Revolution Principles: The Politics of Party 1689-1720
Cambridge University Press, 1990. júl. 27. - 248 oldal
The period from 1680 to about 1720 was one of the most complex and difficult in the history of British politics, to contemporaries as well as to posterity. The parameters of political obligation were decisively shifted by the Revolution of 1688; statesmen and politicians had now to accustom themselves to the novelty of a parliament in session every year; Britain was almost continuously engaged in the most ambitious and expensive wars in her history to date; political parties were slow to form, and of doubtful repute when they did. Professor Kenyon's Ford Lectures, delivered in Oxford in 1976 and now published as a paperback for the first time, remain a standard account of the period. For this reissue, Professor Kenyon has written a new preface which discusses the book in the light of recent historiography.
Mit mondanak mások - Írjon ismertetőt
Nem találtunk ismertetőket a szokott helyeken.
The measures of submission
This skein of tangled principles
King Charless head
The bloody flag
Black and odious colours
The four last years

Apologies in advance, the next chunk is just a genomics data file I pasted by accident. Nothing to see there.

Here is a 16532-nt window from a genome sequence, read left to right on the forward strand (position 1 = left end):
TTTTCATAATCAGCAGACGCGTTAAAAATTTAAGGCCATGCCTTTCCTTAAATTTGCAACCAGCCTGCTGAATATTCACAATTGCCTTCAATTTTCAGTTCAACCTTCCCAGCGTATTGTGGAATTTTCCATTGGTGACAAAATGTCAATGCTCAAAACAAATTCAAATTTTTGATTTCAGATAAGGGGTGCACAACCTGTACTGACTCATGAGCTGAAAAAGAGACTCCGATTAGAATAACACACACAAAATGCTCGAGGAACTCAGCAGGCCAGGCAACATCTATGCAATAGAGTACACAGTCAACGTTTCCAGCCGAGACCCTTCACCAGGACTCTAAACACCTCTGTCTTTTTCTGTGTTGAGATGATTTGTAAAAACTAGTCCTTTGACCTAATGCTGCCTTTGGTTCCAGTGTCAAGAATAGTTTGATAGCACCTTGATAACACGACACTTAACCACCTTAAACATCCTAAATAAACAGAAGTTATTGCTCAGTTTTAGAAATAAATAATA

That triumphant appellation
Más kiadások - Összes megtekintése
abdication accepted allegiance Anne argued argument authority Bill Bishop Burnet called cause Charles Church civil clergy Commons concerning conquest considered constitution continued Convention course crown danger debate defence difficult Dissenters divine doctrine doubt Earl effect election England English established evidence fact followed force give hand hereditary High Church Hist History Hoadly House House of Commons Ibid idea Jacobite James January John justify king late later laws liberty Locke London Lords matter ment nature never oath obedience Observator Original Contract Oxford pamphlet Parl parliament party passed persons political preached present Pretender princes principles Protestant published queen question reason rebellion reign religion remarked resistance Revolution Robert Sacheverell seems sermon Somers succession theory thing thought took Tories Tracts trial true University vols Walpole Whigs whole